Gov. Andrew Cuomo issued pardons to 61 individuals, including 18 immigrants facing the threat of deportation or other immigration-related challenges, in an effort to counter President Donald Trump’s immigration policies.
Amid Trump’s immigration enforcement agenda, Cuomo granted pardons to immigrants to reward their rehabilitative efforts and eliminate barriers their criminal records place on their immigration statuses. Some were facing deportation while others wanted to become citizens.
In each case, Cuomo said, the pardon will make immigration-related relief “possible, if not automatic.” He noted each recipient has given back to their communities and families in different ways and have shown a significant period of “crime-free, good citizenship.”
“These New Yorkers have proved their rehabilitation, in some cases for decades, but have been unable to gain legal status or fully reenter society due to the stigma of conviction,” he said in a statement. “While the federal government continues to target immigrants and threatens to tear families apart with deportation, these actions take a critical step toward a more just, more fair and more compassionate New York.”
One of those immigrants is Lorena Borjas, 57, a transgender woman from Mexico who was convicted of criminal facilitation in 1994 as a result of being entrapped as a human trafficking victim.
She became an advocate for transgender and immigrant communities throughout the country, running HIV testing programs for transgender sex workers and syringe exchange programs for trans women taking hormone injections. She currently works as an educator at community health centers across the city and looks to obtain citizenship and avoid deportation with Cuomo’s pardon.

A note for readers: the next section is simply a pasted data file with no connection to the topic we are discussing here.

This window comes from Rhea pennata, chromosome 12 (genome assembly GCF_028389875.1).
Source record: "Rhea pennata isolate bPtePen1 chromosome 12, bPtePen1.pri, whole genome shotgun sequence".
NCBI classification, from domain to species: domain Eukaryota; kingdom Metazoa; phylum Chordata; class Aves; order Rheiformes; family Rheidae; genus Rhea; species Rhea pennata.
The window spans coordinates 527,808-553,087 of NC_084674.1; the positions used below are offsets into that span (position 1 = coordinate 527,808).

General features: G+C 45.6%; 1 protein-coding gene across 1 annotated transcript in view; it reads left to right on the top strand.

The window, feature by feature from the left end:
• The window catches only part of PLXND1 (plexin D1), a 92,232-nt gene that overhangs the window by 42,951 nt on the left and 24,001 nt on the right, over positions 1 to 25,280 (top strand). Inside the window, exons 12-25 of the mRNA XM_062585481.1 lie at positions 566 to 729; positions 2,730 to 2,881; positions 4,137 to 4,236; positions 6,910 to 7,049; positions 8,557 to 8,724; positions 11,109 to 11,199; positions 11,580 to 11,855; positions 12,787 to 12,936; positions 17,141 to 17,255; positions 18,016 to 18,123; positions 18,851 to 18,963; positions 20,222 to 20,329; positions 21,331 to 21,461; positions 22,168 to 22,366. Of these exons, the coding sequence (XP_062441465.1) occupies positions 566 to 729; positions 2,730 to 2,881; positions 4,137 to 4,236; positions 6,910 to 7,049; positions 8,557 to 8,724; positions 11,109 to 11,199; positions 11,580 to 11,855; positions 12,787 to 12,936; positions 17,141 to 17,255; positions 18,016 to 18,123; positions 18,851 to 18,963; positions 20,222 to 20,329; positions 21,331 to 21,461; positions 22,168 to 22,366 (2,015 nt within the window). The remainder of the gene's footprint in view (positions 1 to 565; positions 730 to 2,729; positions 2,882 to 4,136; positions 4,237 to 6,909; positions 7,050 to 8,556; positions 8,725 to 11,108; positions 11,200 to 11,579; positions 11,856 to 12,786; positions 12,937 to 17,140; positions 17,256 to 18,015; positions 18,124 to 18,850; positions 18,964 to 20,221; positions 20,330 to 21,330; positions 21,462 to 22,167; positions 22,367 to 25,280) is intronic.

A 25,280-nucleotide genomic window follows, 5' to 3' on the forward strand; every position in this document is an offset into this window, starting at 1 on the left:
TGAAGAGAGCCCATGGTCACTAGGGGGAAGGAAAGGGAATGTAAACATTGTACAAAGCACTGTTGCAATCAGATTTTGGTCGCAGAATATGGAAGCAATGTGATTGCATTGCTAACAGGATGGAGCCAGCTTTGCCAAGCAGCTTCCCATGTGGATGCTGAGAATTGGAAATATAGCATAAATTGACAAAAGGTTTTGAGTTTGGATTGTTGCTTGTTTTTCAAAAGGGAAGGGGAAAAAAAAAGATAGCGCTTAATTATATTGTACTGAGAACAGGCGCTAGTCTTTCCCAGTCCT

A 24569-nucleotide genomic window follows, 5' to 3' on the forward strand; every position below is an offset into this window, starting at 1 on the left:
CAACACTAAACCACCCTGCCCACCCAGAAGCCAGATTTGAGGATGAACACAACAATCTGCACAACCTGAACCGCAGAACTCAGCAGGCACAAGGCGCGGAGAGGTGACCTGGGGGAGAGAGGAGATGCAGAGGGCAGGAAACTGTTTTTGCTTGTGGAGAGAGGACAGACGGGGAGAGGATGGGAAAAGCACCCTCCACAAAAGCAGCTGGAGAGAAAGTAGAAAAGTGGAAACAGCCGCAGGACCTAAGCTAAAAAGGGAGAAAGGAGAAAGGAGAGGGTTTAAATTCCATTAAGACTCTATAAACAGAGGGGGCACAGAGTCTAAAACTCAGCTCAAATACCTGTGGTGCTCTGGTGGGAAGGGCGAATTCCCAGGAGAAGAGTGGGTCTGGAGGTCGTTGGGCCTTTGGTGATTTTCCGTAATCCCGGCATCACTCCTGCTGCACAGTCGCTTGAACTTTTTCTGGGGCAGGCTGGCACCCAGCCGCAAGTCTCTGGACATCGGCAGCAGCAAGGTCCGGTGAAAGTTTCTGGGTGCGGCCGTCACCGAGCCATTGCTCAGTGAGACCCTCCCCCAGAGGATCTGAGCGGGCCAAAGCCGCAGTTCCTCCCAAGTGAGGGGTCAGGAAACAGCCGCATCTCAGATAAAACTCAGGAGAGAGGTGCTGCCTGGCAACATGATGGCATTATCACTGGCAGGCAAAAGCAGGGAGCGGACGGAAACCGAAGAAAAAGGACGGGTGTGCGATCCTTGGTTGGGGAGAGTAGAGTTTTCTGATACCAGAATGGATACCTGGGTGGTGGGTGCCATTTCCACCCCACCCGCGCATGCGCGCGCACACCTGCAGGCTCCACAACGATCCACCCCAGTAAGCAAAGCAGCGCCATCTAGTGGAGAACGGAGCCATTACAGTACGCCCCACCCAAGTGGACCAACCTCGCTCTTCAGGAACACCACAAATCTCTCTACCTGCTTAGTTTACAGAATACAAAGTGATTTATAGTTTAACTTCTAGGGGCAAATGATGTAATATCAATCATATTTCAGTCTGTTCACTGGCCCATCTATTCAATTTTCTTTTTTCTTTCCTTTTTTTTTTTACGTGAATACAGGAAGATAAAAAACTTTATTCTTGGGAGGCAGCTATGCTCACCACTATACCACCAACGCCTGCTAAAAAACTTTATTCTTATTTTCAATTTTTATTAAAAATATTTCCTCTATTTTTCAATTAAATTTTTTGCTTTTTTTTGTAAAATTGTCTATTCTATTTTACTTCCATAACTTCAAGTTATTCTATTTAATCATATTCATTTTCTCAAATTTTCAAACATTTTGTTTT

Pardon recipients included New Yorkers convicted of nonviolent crimes, who have lived crime-free for 10 years or more and whose convictions have threatened their legal ability to live in this country.
The pardons give those who are parents of young children, caregivers to elderly parents and disabled spouses, small business owners, community board members, civic leaders and those with serious health conditions a chance to get American legal residency. For individuals facing deportation, a pardon may not automatically eliminate the grounds of removal, but the governor maintained it is a “necessary predicate” to regaining the right to remain in the United States.
Through the Youth Pardon Program, which started in 2015, Cuomo gave conditional pardons to 39 New Yorkers convicted at the age of 16 or 17 of crimes, including misdemeanors and nonviolent offenses. The governor said all 39 recipients have proven to be positive, contributing members of their communities and the pardons will get rid of obstacles to employment and community-involvement opportunities.
In addition to the 101 youth pardons given in the program’s first announcement in 2016, Cuomo has now granted 140 conditional pardons through the initiative.
And he noted that as a result of the Raise the Age legislation, which increases the age of criminal responsibility to 18, going into effect earlier this year, many individuals who previously applied for a youth pardon will be able to seal their past convictions. This, he explained, is shown in the decrease in the number of youth pardon applicants.
The governor also commuted the sentences of two people who showed significant evidence of rehabilitation and have committed themselves to the work of violence interruption, which involves reducing crime and violence. One of those individuals was represented by pro-bono counsel through Cuomo’s 2015 initiative to pair clemency applicants with pro-bono counsel.